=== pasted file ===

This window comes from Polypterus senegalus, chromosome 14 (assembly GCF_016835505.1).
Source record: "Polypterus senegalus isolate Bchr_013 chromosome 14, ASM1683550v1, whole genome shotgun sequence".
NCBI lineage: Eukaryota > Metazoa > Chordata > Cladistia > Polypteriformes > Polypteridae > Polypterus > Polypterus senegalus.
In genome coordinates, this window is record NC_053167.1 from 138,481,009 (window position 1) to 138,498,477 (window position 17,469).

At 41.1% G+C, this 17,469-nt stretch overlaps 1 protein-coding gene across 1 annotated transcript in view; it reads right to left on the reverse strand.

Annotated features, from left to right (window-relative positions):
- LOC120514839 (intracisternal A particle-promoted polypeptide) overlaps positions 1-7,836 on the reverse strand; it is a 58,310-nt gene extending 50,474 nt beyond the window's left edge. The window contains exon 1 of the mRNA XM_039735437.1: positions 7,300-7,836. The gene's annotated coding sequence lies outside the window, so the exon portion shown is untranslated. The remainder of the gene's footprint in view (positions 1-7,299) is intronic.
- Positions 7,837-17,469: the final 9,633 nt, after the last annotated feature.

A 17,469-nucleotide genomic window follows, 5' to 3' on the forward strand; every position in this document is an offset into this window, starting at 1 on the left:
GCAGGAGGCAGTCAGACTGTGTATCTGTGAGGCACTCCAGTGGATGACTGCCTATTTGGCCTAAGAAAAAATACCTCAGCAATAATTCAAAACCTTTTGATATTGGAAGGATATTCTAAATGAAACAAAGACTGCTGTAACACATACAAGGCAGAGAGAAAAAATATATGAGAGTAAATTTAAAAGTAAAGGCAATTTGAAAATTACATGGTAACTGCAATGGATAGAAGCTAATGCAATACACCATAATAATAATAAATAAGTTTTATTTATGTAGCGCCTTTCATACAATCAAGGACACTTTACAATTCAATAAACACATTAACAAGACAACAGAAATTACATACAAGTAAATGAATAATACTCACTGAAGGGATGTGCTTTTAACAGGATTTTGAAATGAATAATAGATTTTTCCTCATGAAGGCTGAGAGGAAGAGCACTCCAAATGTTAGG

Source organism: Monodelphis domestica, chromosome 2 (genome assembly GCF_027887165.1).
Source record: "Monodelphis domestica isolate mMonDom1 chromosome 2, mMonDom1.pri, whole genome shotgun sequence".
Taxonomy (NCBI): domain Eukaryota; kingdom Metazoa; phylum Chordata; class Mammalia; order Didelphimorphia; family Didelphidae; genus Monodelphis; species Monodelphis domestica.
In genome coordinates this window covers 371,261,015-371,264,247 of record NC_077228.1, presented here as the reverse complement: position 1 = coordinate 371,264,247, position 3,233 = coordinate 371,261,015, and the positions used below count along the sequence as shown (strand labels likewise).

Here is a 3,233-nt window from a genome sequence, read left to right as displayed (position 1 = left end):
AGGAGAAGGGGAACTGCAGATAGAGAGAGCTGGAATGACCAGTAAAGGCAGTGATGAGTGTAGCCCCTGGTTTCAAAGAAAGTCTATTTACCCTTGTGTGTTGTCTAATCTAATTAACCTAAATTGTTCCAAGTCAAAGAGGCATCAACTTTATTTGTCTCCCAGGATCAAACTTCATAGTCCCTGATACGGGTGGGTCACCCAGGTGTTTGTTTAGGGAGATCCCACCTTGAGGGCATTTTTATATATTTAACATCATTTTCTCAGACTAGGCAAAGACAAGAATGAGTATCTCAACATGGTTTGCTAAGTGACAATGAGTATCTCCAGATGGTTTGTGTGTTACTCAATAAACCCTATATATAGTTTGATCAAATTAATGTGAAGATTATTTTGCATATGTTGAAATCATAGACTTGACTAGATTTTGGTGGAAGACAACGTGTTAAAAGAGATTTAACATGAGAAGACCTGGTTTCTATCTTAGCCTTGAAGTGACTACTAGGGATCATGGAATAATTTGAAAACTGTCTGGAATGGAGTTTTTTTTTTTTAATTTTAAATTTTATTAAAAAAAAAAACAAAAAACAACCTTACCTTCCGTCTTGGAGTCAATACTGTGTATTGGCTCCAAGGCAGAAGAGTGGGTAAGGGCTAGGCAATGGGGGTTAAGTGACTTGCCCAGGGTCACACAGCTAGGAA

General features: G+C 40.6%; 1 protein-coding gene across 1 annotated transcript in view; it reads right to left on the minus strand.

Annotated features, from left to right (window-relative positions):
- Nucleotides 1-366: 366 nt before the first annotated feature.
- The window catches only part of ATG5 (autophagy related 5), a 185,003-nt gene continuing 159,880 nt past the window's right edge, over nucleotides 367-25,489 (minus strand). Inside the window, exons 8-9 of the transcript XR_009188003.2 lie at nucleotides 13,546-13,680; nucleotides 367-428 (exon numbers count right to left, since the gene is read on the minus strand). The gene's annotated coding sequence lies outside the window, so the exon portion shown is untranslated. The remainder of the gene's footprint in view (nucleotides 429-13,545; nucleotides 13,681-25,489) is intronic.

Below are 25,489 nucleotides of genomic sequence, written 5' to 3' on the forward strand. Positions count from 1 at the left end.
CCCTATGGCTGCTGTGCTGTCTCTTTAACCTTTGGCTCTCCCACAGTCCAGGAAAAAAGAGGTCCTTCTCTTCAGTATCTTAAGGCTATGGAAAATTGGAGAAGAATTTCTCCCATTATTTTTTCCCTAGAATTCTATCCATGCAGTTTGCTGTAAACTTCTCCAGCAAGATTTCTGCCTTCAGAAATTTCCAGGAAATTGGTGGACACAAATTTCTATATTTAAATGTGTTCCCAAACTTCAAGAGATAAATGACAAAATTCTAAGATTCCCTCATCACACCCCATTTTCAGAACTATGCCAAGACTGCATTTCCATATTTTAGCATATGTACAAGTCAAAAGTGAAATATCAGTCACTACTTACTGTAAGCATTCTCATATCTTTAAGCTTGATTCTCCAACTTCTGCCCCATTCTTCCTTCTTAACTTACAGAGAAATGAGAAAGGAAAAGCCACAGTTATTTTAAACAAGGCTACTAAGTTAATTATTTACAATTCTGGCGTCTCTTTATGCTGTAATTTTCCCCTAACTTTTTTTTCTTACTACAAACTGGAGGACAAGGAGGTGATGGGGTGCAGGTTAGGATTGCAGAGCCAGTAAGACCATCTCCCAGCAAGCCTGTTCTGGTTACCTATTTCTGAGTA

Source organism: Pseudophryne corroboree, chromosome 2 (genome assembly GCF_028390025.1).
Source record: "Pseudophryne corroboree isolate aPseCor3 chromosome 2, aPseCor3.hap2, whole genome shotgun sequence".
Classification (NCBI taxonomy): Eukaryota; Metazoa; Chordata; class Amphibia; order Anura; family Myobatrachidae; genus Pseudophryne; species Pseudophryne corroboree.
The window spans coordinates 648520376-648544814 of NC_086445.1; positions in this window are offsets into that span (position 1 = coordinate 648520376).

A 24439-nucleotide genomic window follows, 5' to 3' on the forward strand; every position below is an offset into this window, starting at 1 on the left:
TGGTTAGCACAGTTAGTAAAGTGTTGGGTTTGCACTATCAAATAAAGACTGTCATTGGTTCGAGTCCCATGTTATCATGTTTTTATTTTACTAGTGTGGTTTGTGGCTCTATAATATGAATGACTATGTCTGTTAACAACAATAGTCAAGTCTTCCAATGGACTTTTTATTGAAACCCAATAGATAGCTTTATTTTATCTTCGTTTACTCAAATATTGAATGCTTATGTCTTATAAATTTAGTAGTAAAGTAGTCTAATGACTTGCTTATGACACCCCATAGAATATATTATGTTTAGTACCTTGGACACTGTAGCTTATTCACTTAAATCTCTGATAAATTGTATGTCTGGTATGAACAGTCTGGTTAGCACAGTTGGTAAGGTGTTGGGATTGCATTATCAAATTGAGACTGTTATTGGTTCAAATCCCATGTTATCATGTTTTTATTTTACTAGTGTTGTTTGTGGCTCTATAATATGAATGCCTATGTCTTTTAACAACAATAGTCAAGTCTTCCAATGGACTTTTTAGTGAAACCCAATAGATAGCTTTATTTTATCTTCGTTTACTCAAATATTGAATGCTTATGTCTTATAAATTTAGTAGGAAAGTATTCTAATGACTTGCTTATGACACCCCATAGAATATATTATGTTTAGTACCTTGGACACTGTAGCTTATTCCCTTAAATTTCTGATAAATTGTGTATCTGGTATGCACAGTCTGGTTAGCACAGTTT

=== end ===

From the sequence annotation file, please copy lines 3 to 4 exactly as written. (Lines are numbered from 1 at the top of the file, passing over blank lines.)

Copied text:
NCBI lineage: Eukaryota > Metazoa > Chordata > Cladistia > Polypteriformes > Polypteridae > Polypterus > Polypterus senegalus.
In genome coordinates, this window is record NC_053167.1 from 138,481,009 (window position 1) to 138,498,477 (window position 17,469).